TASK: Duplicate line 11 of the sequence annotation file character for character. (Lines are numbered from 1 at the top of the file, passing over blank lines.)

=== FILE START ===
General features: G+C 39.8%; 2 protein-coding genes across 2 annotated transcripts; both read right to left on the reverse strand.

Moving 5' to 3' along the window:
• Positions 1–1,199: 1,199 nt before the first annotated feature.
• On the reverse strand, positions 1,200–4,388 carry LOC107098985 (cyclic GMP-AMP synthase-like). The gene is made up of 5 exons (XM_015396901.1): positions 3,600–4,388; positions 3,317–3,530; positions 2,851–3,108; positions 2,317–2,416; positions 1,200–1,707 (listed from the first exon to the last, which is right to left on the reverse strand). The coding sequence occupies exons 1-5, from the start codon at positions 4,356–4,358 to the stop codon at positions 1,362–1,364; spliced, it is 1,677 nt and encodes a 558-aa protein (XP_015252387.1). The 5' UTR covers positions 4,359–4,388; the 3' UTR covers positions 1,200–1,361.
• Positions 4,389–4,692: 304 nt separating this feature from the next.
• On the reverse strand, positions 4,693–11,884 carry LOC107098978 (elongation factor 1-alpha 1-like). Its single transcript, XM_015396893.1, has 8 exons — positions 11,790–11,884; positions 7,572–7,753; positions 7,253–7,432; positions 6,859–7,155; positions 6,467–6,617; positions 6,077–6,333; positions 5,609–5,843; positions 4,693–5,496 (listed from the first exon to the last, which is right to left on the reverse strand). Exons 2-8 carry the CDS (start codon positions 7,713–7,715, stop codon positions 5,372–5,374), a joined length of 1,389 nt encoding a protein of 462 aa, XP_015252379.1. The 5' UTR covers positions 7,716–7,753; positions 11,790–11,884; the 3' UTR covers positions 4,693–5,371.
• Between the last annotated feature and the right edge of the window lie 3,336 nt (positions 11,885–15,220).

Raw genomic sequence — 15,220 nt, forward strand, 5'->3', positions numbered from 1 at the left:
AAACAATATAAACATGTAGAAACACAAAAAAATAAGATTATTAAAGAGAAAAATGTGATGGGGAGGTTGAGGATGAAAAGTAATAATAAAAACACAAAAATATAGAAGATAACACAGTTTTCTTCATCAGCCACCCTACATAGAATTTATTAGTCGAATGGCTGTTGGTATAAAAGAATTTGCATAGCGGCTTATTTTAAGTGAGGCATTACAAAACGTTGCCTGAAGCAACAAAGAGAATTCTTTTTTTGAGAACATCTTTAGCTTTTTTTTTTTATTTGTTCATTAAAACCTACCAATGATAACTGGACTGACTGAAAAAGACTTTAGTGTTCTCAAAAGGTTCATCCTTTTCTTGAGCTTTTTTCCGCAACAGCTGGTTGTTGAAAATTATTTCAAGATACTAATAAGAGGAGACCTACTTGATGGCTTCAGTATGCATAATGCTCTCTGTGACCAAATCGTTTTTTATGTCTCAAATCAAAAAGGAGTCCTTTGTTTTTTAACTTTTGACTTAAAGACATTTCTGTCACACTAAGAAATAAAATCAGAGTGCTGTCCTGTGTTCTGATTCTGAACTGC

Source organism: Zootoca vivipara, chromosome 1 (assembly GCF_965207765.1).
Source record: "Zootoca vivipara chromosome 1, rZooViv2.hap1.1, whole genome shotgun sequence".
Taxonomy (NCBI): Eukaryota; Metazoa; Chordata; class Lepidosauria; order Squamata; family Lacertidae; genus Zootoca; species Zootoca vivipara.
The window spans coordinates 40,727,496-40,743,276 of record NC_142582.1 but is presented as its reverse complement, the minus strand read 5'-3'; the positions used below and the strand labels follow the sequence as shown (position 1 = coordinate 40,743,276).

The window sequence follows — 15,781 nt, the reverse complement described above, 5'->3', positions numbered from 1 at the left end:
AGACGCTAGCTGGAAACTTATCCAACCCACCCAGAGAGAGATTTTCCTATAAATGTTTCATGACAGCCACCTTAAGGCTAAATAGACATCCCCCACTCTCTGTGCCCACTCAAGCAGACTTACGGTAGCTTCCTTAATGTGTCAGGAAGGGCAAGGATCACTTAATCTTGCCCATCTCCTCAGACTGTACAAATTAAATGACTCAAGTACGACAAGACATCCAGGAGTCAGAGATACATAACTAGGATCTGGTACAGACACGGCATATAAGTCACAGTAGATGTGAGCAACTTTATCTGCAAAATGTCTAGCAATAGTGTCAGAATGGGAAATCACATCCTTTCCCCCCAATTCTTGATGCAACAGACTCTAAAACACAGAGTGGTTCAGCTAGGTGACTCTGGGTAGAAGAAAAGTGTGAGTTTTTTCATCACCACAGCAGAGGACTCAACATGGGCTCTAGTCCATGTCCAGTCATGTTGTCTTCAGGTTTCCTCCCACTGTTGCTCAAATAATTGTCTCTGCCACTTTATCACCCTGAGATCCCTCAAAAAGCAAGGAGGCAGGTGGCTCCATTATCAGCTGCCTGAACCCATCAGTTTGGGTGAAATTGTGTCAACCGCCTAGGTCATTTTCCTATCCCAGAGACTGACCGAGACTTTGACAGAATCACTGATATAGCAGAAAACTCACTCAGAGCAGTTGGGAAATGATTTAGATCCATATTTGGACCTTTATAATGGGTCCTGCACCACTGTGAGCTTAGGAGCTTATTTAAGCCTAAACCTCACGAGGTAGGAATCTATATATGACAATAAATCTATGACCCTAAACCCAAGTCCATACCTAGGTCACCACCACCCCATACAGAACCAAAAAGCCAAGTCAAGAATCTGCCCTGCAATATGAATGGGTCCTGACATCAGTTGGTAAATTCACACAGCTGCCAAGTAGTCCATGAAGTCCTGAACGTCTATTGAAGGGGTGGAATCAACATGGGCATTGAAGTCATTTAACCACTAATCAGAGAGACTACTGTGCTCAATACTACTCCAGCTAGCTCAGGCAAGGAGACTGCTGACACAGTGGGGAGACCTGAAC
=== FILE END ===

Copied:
Source record: "Zootoca vivipara chromosome 1, rZooViv2.hap1.1, whole genome shotgun sequence".